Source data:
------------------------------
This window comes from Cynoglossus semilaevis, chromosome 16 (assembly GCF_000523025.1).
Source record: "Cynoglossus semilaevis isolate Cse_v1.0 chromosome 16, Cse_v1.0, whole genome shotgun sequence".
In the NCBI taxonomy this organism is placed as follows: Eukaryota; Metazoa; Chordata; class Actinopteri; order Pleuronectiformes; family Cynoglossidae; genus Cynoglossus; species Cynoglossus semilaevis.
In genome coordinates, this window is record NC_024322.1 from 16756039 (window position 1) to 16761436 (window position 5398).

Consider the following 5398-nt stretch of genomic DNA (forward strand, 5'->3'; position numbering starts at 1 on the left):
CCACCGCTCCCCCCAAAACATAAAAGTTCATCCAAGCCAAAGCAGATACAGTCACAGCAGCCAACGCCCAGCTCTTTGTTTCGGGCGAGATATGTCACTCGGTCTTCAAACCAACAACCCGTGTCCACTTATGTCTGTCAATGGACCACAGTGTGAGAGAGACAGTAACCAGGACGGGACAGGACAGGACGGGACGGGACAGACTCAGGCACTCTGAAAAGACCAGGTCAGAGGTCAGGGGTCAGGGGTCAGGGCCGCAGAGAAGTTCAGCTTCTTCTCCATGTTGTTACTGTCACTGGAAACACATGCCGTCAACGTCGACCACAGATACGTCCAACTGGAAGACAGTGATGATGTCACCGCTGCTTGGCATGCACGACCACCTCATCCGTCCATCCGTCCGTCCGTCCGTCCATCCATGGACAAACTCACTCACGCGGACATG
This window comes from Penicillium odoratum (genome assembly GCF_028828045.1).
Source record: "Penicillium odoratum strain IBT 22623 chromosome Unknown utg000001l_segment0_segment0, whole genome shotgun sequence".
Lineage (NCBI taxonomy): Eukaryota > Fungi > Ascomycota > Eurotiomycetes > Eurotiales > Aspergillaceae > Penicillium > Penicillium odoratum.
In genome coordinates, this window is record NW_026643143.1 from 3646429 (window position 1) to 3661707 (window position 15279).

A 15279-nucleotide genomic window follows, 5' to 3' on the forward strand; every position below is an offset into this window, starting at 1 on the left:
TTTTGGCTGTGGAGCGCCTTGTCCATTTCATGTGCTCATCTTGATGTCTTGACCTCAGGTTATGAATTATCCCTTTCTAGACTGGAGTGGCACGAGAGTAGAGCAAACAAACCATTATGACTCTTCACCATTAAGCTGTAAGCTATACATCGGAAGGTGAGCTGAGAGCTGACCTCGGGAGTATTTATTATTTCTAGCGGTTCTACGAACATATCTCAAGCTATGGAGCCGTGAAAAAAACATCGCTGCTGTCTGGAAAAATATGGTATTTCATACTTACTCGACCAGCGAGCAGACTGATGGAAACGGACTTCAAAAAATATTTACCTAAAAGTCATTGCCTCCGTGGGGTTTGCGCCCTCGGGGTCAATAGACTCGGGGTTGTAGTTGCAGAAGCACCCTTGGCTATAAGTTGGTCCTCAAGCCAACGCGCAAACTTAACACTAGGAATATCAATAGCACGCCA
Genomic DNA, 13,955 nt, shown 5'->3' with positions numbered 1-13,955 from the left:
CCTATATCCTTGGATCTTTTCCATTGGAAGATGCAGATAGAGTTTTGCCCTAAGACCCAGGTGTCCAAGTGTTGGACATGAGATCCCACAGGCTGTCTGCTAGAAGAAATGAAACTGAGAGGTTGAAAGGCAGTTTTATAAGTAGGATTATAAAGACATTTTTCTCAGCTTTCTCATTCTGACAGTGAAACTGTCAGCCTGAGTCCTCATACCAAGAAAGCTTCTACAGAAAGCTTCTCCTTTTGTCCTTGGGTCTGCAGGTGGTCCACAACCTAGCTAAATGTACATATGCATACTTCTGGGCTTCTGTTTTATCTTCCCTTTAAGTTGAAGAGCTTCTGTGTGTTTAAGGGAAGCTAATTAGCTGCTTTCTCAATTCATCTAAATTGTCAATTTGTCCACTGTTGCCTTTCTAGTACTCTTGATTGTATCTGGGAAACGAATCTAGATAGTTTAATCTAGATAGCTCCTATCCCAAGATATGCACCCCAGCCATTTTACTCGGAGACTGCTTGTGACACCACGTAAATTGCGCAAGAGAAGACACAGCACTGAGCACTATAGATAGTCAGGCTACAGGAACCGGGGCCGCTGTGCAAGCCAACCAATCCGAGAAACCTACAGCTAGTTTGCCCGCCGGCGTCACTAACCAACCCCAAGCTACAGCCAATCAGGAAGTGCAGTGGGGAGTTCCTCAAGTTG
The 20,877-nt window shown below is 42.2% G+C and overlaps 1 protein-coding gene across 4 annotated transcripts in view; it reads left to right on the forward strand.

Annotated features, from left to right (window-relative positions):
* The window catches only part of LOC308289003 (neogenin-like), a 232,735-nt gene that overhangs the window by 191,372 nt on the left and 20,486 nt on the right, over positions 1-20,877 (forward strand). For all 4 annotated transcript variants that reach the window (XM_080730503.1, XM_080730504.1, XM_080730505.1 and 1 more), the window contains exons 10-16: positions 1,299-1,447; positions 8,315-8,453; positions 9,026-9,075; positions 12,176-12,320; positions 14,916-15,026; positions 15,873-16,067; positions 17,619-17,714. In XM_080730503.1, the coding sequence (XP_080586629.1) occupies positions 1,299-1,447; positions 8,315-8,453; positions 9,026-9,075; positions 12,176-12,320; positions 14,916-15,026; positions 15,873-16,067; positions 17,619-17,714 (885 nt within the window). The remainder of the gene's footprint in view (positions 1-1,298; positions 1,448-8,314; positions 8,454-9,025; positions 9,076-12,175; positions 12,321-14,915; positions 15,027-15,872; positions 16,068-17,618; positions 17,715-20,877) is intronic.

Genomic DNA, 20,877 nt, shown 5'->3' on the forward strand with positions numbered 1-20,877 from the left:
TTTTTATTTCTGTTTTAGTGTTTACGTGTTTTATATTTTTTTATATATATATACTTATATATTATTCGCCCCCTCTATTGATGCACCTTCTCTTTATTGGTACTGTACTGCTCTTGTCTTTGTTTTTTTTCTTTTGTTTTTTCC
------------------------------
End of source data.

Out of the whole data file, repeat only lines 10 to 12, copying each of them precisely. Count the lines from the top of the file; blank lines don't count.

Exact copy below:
In genome coordinates, this window is record NW_026643143.1 from 3646429 (window position 1) to 3661707 (window position 15279).

A 15279-nucleotide genomic window follows, 5' to 3' on the forward strand; every position below is an offset into this window, starting at 1 on the left:
TTTTGGCTGTGGAGCGCCTTGTCCATTTCATGTGCTCATCTTGATGTCTTGACCTCAGGTTATGAATTATCCCTTTCTAGACTGGAGTGGCACGAGAGTAGAGCAAACAAACCATTATGACTCTTCACCATTAAGCTGTAAGCTATACATCGGAAGGTGAGCTGAGAGCTGACCTCGGGAGTATTTATTATTTCTAGCGGTTCTACGAACATATCTCAAGCTATGGAGCCGTGAAAAAAACATCGCTGCTGTCTGGAAAAATATGGTATTTCATACTTACTCGACCAGCGAGCAGACTGATGGAAACGGACTTCAAAAAATATTTACCTAAAAGTCATTGCCTCCGTGGGGTTTGCGCCCTCGGGGTCAATAGACTCGGGGTTGTAGTTGCAGAAGCACCCTTGGCTATAAGTTGGTCCTCAAGCCAACGCGCAAACTTAACACTAGGAATATCAATAGCACGCCA